Bucking the System

If lesson one is to noticing what other people are doing and then doing it, lesson two is noticing what other people are doing and then doing the opposite.

Timothy Ferriss, author of The 4-Hour Work Week, has made a living at this. He recognized that one of the standards of society is: The harder you work, the more money you make. Well, he didn’t want to work hard, so he figured out how to stop working, get paid, and spend his entire life on vacation. He stopped working for his own company, and profits went up 40%. He won a gold medal in the Chinese National Kickboxing Championships by exploiting loopholes in the rules. He’s a bit of a hustler and a con man, and he’s pissed a lot of people off, but he’s darn original and his book is a #1 bestseller as a result.

Robert T. Kiyosaki, of Rich Dad, Poor Dad fame, has operated not too differently. His father worked hard, studied, got a Ph.D., and saved, but was never able to gather any wealth. Kiyosaki, by contrast, almost didn’t go to college because he wasn’t sure it would be worth the time or the money; many of the wealthiest people in the world dropped out or didn’t go at all, and his first book was called If You Want to Be Rich & Happy Don’t Go to School?. Kiyosaki has argued that a house is not necessarily an asset; that 401Ks and mutual funds are the worst places you can put your money; and that you should invest before you pay your bills, not after. In short, he does the opposite of what most say to do, and that’s what’s made him famous.

Of course, these folks also did their research. And I don’t think either of them started with the idea of writing a book, or with the idea of breaking the rules; they just knew what they wanted, figured out what it would take to get it, and broke the rules along the way because that’s what was necessary. They happened to have personalities and/or mentors that were conducive to that method of attack, and that was a key factor in their success.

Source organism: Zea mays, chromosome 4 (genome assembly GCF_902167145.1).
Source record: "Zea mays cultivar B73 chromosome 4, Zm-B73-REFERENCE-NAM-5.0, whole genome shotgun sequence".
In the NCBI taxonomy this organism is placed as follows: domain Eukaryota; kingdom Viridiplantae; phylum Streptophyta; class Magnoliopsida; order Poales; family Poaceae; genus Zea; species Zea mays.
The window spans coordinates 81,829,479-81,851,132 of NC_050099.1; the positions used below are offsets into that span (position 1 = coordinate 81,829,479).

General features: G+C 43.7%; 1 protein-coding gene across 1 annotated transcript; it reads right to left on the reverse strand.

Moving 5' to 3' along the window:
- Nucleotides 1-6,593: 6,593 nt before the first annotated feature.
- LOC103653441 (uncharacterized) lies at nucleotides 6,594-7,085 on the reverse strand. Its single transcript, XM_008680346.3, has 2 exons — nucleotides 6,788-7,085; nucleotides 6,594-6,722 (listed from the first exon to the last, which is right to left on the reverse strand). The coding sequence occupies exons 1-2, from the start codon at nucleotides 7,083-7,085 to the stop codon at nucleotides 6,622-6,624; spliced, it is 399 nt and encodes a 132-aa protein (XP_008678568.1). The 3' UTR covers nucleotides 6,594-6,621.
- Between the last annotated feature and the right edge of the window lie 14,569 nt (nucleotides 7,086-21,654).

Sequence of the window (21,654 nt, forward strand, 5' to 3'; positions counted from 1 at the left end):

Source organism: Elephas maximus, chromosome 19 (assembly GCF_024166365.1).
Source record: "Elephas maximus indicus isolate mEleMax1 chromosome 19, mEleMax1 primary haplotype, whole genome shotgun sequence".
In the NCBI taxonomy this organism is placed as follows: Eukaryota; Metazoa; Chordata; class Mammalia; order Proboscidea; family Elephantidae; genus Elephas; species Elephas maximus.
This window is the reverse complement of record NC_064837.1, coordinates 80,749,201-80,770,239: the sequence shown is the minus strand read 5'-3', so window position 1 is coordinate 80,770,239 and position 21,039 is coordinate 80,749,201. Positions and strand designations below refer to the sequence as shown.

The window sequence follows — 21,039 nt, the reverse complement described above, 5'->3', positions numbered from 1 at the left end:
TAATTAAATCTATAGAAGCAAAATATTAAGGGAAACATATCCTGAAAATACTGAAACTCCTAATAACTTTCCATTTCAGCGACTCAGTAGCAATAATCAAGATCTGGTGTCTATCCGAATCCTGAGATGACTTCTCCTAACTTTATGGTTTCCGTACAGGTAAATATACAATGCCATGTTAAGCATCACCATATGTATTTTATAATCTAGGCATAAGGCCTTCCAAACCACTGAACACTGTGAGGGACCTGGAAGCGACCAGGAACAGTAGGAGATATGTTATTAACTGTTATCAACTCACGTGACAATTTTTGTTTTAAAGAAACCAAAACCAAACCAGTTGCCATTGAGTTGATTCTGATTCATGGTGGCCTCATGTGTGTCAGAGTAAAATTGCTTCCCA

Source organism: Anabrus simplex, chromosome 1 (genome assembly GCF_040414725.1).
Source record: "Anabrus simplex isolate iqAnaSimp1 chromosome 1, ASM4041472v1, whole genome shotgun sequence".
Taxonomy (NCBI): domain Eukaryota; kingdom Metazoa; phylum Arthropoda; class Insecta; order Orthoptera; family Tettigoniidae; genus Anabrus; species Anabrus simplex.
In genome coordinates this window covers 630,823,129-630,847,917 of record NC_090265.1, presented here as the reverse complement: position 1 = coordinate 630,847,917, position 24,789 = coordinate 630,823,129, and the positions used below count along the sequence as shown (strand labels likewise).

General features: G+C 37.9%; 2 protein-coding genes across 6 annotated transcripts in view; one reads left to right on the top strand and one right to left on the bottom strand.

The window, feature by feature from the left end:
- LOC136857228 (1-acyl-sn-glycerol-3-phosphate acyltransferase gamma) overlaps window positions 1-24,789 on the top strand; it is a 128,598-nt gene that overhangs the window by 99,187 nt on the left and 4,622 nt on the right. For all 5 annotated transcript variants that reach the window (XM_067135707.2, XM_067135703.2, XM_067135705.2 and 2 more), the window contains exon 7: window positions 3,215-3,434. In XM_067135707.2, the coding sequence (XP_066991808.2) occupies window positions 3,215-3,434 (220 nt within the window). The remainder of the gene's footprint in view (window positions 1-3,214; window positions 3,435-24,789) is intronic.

Consider the countless people who have become famous by swimming against the current: Howard Stern, Orson Welles, Samuel Beckett, Socrates, Jesus, Christopher Columbus, Benjamin Franklin, Ron Paul, Mahatma Gandhi, . . . these people, in their own ways, have done the opposite of what society has told them to do, and in the process altered the world.

What Does This Mean for You?

The list of models I’ve used may be a bit intimidating. I used these because they make good examples. Although I do believe that the more research you conduct, and the more you’re willing to swing out, the more likely your success, I don’t know that it’s absolutely necessary to spend decades studying a topic or risking life and limb before you write your nonfiction book. After all, Darwin, Collins, and Kiyosaki had all published other books before the ones that made them famous.

But these principles can provide a foundation from which to start: study your topic, and go deeper than others have, and you’ll find some gold among the muck. Play the “what if” game with your area of expertise, and see if you can find evidence to support a hypothesis that’s diametrically opposed to most. In taking these actions, you’re sure to find new sources of ideas, and generate the original premise you’re looking for.


This and other strategies for success in Kick-Starting Your Nonfiction Book on Monday, June 14th from 1:00-5:00 PM. Register today for $10 off (use coupon code June10 at checkout).